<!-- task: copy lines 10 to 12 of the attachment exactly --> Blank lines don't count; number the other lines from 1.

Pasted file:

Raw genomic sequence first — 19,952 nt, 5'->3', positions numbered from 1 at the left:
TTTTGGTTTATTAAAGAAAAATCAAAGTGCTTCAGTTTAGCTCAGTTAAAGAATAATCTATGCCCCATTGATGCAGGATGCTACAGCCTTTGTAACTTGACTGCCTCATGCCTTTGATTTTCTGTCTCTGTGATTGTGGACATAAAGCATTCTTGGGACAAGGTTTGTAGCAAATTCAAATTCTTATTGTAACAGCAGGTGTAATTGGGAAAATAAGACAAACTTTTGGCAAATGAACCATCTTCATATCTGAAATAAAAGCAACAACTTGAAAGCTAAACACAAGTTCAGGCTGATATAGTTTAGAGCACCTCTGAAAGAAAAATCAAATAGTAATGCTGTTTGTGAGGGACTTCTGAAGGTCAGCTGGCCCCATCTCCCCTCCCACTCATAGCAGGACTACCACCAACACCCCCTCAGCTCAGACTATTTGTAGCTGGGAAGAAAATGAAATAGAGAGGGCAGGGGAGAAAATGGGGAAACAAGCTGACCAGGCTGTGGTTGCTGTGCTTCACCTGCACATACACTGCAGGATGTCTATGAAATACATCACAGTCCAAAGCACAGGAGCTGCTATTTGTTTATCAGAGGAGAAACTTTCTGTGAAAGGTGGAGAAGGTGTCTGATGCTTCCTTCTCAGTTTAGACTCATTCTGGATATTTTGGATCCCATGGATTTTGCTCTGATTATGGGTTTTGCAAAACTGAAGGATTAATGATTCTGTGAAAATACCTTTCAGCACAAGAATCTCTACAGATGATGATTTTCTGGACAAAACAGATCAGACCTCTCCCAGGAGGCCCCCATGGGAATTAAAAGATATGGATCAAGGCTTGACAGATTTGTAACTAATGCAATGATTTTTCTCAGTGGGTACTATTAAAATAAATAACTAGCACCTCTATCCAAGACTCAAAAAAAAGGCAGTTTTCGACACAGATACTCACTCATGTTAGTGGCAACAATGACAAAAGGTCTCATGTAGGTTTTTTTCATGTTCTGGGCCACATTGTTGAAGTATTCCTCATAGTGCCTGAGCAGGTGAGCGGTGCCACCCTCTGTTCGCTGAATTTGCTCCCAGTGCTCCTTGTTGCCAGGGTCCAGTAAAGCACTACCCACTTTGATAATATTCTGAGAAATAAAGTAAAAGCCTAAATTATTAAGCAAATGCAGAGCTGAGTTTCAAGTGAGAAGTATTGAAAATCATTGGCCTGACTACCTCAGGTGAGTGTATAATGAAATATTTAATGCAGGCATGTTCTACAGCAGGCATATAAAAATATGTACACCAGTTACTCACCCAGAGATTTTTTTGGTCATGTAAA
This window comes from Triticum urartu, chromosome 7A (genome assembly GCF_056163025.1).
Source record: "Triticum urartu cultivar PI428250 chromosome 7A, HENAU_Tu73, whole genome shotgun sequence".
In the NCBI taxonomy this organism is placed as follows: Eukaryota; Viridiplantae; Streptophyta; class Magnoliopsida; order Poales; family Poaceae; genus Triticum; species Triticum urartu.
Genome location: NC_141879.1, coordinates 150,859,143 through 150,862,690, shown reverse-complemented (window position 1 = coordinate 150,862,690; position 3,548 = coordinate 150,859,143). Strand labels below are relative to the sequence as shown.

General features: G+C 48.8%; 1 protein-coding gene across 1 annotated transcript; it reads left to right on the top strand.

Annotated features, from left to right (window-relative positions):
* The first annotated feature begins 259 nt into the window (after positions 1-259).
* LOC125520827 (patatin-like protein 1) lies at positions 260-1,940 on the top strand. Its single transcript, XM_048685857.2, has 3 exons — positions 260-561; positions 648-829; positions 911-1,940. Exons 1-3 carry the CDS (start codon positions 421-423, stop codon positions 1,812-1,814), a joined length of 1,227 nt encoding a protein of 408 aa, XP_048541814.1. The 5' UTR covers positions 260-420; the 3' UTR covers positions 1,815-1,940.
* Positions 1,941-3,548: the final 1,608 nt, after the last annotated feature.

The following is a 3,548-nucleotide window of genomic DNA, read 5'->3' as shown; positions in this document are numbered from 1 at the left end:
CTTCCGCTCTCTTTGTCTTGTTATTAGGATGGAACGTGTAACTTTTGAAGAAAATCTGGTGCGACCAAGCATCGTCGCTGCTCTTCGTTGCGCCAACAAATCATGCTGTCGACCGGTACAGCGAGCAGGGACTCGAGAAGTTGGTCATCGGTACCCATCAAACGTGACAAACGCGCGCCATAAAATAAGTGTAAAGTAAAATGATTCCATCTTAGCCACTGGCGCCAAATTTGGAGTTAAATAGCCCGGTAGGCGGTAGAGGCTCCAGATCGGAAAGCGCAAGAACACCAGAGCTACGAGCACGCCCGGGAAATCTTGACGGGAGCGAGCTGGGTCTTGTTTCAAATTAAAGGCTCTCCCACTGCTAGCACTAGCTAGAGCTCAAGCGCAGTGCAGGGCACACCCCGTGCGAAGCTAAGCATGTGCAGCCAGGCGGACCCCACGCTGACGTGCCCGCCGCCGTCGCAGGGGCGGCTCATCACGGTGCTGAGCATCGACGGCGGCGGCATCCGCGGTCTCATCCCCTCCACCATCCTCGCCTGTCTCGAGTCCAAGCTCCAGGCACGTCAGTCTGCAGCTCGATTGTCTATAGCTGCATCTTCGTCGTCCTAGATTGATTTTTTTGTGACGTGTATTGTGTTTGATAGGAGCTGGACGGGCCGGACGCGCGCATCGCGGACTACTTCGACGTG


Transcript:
* LOC125520827 (patatin-like protein 1) lies at positions 260-1,940 on the top strand. Its single transcript, XM_048685857.2, has 3 exons — positions 260-561; positions 648-829; positions 911-1,940. Exons 1-3 carry the CDS (start codon positions 421-423, stop codon positions 1,812-1,814), a joined length of 1,227 nt encoding a protein of 408 aa, XP_048541814.1. The 5' UTR covers positions 260-420; the 3' UTR covers positions 1,815-1,940.
* Positions 1,941-3,548: the final 1,608 nt, after the last annotated feature.

The following is a 3,548-nucleotide window of genomic DNA, read 5'->3' as shown; positions in this document are numbered from 1 at the left end: